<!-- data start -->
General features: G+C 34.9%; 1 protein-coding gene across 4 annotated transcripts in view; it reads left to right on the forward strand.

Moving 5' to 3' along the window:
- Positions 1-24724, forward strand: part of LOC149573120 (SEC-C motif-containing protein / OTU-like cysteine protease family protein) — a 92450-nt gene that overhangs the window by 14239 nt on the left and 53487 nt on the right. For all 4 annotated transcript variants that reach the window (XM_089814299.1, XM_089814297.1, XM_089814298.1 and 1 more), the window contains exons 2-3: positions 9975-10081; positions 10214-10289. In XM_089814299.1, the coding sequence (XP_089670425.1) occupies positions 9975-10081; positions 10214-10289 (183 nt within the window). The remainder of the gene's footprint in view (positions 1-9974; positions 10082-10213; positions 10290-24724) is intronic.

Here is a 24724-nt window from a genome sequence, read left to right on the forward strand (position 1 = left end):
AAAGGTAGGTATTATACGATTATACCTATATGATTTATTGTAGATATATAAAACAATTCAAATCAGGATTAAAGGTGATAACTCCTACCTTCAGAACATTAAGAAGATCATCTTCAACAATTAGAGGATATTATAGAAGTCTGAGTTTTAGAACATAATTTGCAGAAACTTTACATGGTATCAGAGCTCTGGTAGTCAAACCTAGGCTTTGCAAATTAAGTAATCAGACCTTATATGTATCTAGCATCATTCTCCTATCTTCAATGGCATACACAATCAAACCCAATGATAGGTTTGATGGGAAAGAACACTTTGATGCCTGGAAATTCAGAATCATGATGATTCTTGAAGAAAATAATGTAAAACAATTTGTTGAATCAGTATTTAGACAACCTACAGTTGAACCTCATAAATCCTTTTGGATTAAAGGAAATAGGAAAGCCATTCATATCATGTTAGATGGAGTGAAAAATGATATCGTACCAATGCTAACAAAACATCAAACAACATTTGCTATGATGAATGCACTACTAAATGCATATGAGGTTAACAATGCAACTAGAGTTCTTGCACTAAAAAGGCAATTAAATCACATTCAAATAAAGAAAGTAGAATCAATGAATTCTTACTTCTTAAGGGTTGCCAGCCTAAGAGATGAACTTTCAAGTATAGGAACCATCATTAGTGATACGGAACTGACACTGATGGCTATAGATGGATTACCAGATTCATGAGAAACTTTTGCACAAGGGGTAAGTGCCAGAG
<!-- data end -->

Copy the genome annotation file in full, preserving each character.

General features: G+C 34.9%; 1 protein-coding gene across 4 annotated transcripts in view; it reads left to right on the forward strand.

Moving 5' to 3' along the window:
- Positions 1-24724, forward strand: part of LOC149573120 (SEC-C motif-containing protein / OTU-like cysteine protease family protein) — a 92450-nt gene that overhangs the window by 14239 nt on the left and 53487 nt on the right. For all 4 annotated transcript variants that reach the window (XM_089814299.1, XM_089814297.1, XM_089814298.1 and 1 more), the window contains exons 2-3: positions 9975-10081; positions 10214-10289. In XM_089814299.1, the coding sequence (XP_089670425.1) occupies positions 9975-10081; positions 10214-10289 (183 nt within the window). The remainder of the gene's footprint in view (positions 1-9974; positions 10082-10213; positions 10290-24724) is intronic.

Here is a 24724-nt window from a genome sequence, read left to right on the forward strand (position 1 = left end):
AAAGGTAGGTATTATACGATTATACCTATATGATTTATTGTAGATATATAAAACAATTCAAATCAGGATTAAAGGTGATAACTCCTACCTTCAGAACATTAAGAAGATCATCTTCAACAATTAGAGGATATTATAGAAGTCTGAGTTTTAGAACATAATTTGCAGAAACTTTACATGGTATCAGAGCTCTGGTAGTCAAACCTAGGCTTTGCAAATTAAGTAATCAGACCTTATATGTATCTAGCATCATTCTCCTATCTTCAATGGCATACACAATCAAACCCAATGATAGGTTTGATGGGAAAGAACACTTTGATGCCTGGAAATTCAGAATCATGATGATTCTTGAAGAAAATAATGTAAAACAATTTGTTGAATCAGTATTTAGACAACCTACAGTTGAACCTCATAAATCCTTTTGGATTAAAGGAAATAGGAAAGCCATTCATATCATGTTAGATGGAGTGAAAAATGATATCGTACCAATGCTAACAAAACATCAAACAACATTTGCTATGATGAATGCACTACTAAATGCATATGAGGTTAACAATGCAACTAGAGTTCTTGCACTAAAAAGGCAATTAAATCACATTCAAATAAAGAAAGTAGAATCAATGAATTCTTACTTCTTAAGGGTTGCCAGCCTAAGAGATGAACTTTCAAGTATAGGAACCATCATTAGTGATACGGAACTGACACTGATGGCTATAGATGGATTACCAGATTCATGAGAAACTTTTGCACAAGGGGTAAGTGCCAGAG